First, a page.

Hitting the road with kids in tow? Consider taking some of these items along to make the trip easier and more fun — for everyone.
When we moved back to California six years ago, we found ourselves within driving distance of both sets of grandparents as well as good friends. We knew we’d want to get into the car and visit folks, but honestly? It seemed like such a chore to pack everyone up.
Once we started staying at my in-laws where the kids are spoiled and the parents are pampered, we decided we needed to figure out what it would take to make the road trip easier. It was worth the trip!
Gramma Marilyn and I brainstormed the contents of these activity bags. With these bags packed at
all most times, we found it easier to load the kids up for a day at the beach or a weekend with friends.
I’ve taken the same concepts and translated them into a list of things to pack for a longer vacation. These are things that I think will make our trip easier and more fun as a family.
As you plan your next family trip, think about the things that will increase your enjoyment and decrease your workload.
A Family Journal
When FishPapa and I traveled through France years ago, a friend gave us a blank book to journal our adventures together. We took turns writing in the book about the different things we saw and learned each day. And yes, sometimes, he dictated and I wrote, mainly because my writing is faster and neater. Ha!
I originally bought a hardback journal for this trip, but decided it wouldn’t leave us room for souvenirs. Since my girls (6 and 7) still don’t have scrapbooks, we can reasonably guess that I won’t get this trip scrapbooked any time soon.
I bought a Smashbook from Amazon which comes with a pen with a gluestick attached. That way we can adhere little keepsakes, tickets, pictures, etc, without too much hassle. I’ve had everyone sign the cover page already and am hoping that I can get each kid to do some writing each day.
Wet Ones, Umbrellas, and Flashlights
Can you ever have too many of these things? I stocked up on small wet ones packages at back to school time and snatched up small collapsible umbrellas.
Last Christmas I gave each kid a mini flashlight. I have hope that I’ll be able to recover enough of them so that everyone has one in case of an emergency.
Car Booster Seats
Since we’ll be driving part of our journey in a rental vehicle, I needed to do some research on car seat laws in France. My girls need to have boosters. Bubble Bum sent me a couple of their car booster seats to review.
These seats are inflatable so you can deflate them for storage, making for easy, easy transportation in a suitcase or backpack. They are perfect for playdates, taxi rides, a second car, trips with the grandparents, and of course, vacations.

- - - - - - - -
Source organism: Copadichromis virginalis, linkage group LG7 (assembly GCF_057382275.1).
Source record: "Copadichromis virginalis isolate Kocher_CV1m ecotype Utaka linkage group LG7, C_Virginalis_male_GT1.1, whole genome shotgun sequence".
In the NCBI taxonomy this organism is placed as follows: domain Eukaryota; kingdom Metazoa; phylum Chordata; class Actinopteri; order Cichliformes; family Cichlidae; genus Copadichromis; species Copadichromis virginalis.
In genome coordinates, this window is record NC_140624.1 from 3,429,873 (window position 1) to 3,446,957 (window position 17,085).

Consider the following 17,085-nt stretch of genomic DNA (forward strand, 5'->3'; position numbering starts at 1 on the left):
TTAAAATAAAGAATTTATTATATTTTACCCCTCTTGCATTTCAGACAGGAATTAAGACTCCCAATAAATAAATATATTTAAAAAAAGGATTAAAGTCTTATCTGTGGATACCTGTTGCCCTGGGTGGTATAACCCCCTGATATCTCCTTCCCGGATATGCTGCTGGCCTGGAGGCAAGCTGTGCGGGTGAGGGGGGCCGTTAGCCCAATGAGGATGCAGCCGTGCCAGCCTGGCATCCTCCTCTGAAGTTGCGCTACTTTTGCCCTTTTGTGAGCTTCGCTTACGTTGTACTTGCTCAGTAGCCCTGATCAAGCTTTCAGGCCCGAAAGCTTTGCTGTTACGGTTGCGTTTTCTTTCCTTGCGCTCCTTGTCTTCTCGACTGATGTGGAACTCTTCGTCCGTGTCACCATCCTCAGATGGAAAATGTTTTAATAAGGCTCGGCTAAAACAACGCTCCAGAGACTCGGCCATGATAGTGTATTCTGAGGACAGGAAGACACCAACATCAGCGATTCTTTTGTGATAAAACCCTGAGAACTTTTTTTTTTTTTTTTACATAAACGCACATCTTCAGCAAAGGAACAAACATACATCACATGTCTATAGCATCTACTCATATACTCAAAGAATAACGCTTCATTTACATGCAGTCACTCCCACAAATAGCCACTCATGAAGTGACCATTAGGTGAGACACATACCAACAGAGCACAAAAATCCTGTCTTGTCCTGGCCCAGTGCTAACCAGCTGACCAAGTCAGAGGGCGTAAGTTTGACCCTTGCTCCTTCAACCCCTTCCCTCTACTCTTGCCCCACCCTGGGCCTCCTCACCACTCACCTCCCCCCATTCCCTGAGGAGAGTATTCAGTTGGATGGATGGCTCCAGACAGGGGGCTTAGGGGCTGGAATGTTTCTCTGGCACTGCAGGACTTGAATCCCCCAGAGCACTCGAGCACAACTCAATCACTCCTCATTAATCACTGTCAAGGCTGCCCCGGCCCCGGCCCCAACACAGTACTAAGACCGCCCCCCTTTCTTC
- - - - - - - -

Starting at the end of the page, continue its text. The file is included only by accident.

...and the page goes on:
We’ve tested them out and they are good to go.
The Potty Stuff
Obviously, if you have a baby, you’ll need to pack all kinds of potty stuff. Ever since I had girls, I’ve kept a travel potty seat in the car for when the public bathrooms just aren’t conducive to avoiding germs. I’ve also stocked up on disposable, paper covers as well as disinfecting wipes.
I’ll buy toilet paper when we get there. I’m not counting on French bathrooms having improved a lot in 20 years.
Thanks to the advent of the ebook, we’ll be able to read as much as we want on vacation. Between Kindle Unlimited and our local library, I’m stocking our Kindle account with books to read overseas. Be sure to read Janel’s post on how to do this on the cheap.
We have a handful of devices to take with: my iPad 2, an iPad mini that FishPapa just got on sale at Best Buy, a Kindle that I won years ago, my iPhone 4, and four vintage iPod Nanos. (We bought two really cheap on Ebay to add to the ones we had from the old days.)
We should be set on books and music — and hopefully be able to share. Ahem. I suppose four people can read at one time and the other four can listen to music.
A Laundry Kit
We are only packing about a week’s worth of clothing for each person. This means I’ll be doing laundry at least four times if we can find a washer and dryer or in hotel sinks, if need be.
I’m bringing along my 20-year old stretchy clothesline from my year in France, Shout wipes, a lint roller, a rubber sink stopper, Dizolve laundry sheets, and lots of laundry bags. Everyone has their own laundry bag so that he can haul his own dirty clothes.
Tom Bihn sent us the green one pictured to try out. It has a moveable bottom so you can put clean clothes in one side and dirty in the other. Can’t wait to try it out!
First Aid Supplies
I’ve had a migraine in a rain forest. FishBoy13 got one at the Aquarium. We’ve had kids spike fevers on fun vacations. We have a daughter with severe allergies.
I’m not taking the whole medicine chest, but I am taking the basics.
A picnic kit
I explained our picnic kit in greater detail the other day. I’m packing the basics to be able to prep simple, no-cook meals on the go. This will save us money as well as some crabby tempers.